A group of individuals who share a love of cycling and the outdoors. We will always stop for a photo, or to hit a rope swing… Rubber side up!
Where did Prolly is Not Probably go?
It is still here, and then some. PiNP was one person’s opinion and voice. Now we are a collective – a community of diverse opinions and rich stories.
What does the Radavist mean?
Rad + Atavist = RADAVIST
Why does a porpoise surf a wave, or a sea otter slide down a rock? Atavism is a primal trait in humans and animals that drives us to do what we do – what ought to come naturally. Atavism is why we ride the way we ride; From mashing the city on a track bike to shredding the trails on full suspension. Take the time to get rad.
Team Space Horse and the Luxury Horsepower Route through the Sierra Nevada!
Photos and words by Kyle Kelley
In the Spring of 2016 Jeff from All-City asked me if I’d like to do a party ride in the Lake Tahoe area before Saddle Drive! As you probably already know, anytime the word party and ride are in the same sentence, I say yes. Jeff then asked me if my better half would also like to come along, and of course, I just said yes to that too! In reality, I probably should have asked about the route and the terrain, but I didn’t. Liz and I would be riding 600 miles on the northern portion of the Divide just before, so I figured this would be a walk in the park. Boyyy…was I wrong. (more…)
Robin from Blackburn always brings the best bikes to Ranger Camp. Over the years, I’ve showcased his steeds, most notably the Santa Cruz Highball drop bar tourer. This year, since our route is mostly restricted to roads, rather than singletrack, Robin brought his Caletti touring bike, loaded with Blackburn bags. Although, calling this a touring bike undersells it entirely. As anyone with a tourer will tell you, these bikes become commuters and occasional trail shredders. Robin’s is no different. He commutes on it, sometimes taking dirt roads and bum trails home. This week, his Caletti will serve as his Ranger Camp bike and a city bike as he and I explore the streets of Bilbao after the Ranger festivities are over.
Some of my favorite details include the segmented fork with a sensible amount of braze-ons, the simple paint, and Robin’s clever hacks like that bell mount. There’s one other ingenious hack that I won’t even point out. Perhaps you’ll notice it…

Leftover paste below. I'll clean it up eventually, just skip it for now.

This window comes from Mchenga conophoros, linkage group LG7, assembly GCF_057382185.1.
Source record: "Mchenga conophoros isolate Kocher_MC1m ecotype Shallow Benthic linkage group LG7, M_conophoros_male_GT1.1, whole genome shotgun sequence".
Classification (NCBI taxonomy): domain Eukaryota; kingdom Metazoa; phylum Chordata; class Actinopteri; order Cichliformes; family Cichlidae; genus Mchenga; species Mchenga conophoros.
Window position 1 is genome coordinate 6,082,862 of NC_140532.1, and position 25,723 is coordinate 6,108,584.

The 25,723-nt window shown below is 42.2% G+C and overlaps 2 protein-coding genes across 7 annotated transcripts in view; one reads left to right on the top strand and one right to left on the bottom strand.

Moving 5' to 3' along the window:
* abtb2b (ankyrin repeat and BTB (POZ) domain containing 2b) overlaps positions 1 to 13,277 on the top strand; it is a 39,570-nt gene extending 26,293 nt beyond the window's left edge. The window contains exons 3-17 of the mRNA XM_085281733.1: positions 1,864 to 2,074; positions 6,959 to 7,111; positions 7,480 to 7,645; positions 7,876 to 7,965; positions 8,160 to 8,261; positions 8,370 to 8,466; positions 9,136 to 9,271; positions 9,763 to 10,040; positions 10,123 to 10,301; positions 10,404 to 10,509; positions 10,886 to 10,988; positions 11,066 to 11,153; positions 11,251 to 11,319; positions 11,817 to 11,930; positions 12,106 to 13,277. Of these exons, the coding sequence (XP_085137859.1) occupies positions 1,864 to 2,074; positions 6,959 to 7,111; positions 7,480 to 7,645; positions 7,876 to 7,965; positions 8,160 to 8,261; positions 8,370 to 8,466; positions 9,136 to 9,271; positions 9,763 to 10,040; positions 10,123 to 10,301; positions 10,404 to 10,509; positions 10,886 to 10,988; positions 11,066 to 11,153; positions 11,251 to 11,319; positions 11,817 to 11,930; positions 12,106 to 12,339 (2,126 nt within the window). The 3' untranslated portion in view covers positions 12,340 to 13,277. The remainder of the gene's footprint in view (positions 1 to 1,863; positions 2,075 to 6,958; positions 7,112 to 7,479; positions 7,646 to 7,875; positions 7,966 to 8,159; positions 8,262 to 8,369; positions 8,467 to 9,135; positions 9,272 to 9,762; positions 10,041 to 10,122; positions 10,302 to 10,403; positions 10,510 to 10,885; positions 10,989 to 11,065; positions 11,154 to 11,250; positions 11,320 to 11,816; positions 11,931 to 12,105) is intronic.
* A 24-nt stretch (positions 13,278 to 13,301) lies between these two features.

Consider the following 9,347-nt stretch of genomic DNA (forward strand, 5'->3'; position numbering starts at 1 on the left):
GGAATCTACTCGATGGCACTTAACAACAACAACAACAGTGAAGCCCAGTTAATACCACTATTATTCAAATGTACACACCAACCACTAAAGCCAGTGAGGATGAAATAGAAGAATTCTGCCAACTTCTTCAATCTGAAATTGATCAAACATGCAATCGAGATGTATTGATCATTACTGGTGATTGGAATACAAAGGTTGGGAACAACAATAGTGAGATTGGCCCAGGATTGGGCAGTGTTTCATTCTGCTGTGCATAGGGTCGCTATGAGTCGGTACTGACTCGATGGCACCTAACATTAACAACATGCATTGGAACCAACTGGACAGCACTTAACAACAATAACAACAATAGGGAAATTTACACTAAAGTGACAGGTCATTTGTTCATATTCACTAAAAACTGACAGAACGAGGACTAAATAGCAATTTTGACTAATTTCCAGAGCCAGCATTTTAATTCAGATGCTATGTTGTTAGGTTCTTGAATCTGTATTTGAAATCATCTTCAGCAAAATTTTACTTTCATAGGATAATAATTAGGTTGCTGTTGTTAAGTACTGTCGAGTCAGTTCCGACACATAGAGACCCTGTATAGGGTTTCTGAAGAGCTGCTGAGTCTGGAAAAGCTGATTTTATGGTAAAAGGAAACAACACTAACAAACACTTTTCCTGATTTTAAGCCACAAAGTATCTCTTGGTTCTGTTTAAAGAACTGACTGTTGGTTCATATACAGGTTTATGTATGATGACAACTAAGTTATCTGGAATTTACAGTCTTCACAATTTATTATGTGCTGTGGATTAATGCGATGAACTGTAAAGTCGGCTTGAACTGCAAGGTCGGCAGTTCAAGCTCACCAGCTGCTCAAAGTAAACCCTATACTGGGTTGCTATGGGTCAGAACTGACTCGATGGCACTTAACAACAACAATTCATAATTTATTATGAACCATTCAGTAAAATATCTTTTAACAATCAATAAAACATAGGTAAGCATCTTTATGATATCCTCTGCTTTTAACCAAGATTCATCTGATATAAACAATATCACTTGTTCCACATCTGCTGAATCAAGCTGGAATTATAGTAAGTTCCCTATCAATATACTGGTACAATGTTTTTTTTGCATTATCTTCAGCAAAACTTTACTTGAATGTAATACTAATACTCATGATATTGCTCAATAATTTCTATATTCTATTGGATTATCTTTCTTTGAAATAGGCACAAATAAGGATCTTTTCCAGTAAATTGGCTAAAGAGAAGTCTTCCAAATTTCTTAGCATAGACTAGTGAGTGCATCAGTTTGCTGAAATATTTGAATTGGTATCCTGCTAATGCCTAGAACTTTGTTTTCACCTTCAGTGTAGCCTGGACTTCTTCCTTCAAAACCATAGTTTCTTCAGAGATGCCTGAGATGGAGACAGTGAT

Today we’re all building bikes, preparing for our 7am roll-out from Madrid, en route to our campground high in the Sierra de Guadarrama mountains…
The Japanese Odyssey is a self-supported race across Japan, totaling 2,400 kilometers. This race takes you from the hustle and bustle of Tokyo, through the mountains, onto the island of Shikoku, before ending in Osaka.
Raymond wanted a bike. One that wasn’t available from any of the touring brands. He wanted a 29+ tourer with rack mounts and provisions for extra water carrying capacity. Sure, there were the Salsa and Surly offerings but they weren’t quite what he wanted. That prompted Raymond to contact Rich at Moustache Cycles, his local builder in Flagstaff, Arizona to build his dream tourer.
Moustache Cycles is located at the base of Mt. Elden in Flagstaff and is capable of designing and fabricating some truly unique bicycles. What Rich built Raymond is a very interesting rig. Complete with a custom bullmoose bar, a truss-supported rack and a plate chainstay yoke. For bags, he contacted local maker Rogue Panda. Raymond and this bike are heading to Australia today to tour with the boys from Crust Bikes and as you can tell, he’s stoked!
You boys be safe down there. Watch out for the drop bears and hoop snakes.
These days, the options for a touring bike are plentiful, especially when tapping into the framebuilding community. Yet, many of these US-made frames will set you back thousands of dollars. For people who can’t quite drop over $2,000 on a frame, Crust Bikes offers up the Dreamer. With clearances for 2.2″ 27.5″ tires with fenders, tons of braze-ons for extra bottles, a steel fork and lightweight tubing, these Dreamer frames are made right here in Los Angeles and come in at $1,450, painted. This is not a heavy duty touring bike, it’s a lighter, zippier version of the Crust Evasion.
Having watched Darren, the builder of these frames, shred the shit out of this bike, I’m sold. Sign me up. If you’d like a Dreamer, head to Crust Bikes for more information. They’re expecting these framesets any day now.
Each year at NAHBS, I like looking for innovative design solutions and this year, the bike that really resonated with me was this Steve Potts Silk Ti soft tail mountain bike. It’s got S&S couplers and a rear rack for touring. These days, you see nothing but bikepacking rigs for MTB tourers at NAHBS and on the internet, so seeing a ride like this is almost out of place. Then you look closer. Yes, the chainstays are made from a piece of laser-cut titanium, but check out the rack! Steve engineered a leaf-spring stabilizer on this rack, so when you hit a rough patch, the 1.75″ travel rear “shock” absorbs the terrain and this rack, due to its design, remains free of any jostling that might jettison your panniers onto the road or trail.
It’s hard to even begin to display how it works, but when you sit on the bike and compress the shock, the rack, with or without weight, keeps its normal height. Kooky? You bet. Smart? Uh huh. After all, this is NAHBS…
NAHBS isn’t just about the builders. It’s also about makers. People who produce bags, hubs, headsets, saddles and other components or accessories. For Vlad Cycles and Andrew the Maker, this year’s event became the perfect venue to display ATM’s newest bags, including a zipper closure porteur rack bag, saddle bag and his Many Things sacks, all on Andrew’s own dirt touring bike.
Because it’s NAHBS, Andrew reached out to Carson Leh to make bartape and a custom saddle to top off this loud, but beautiful rig.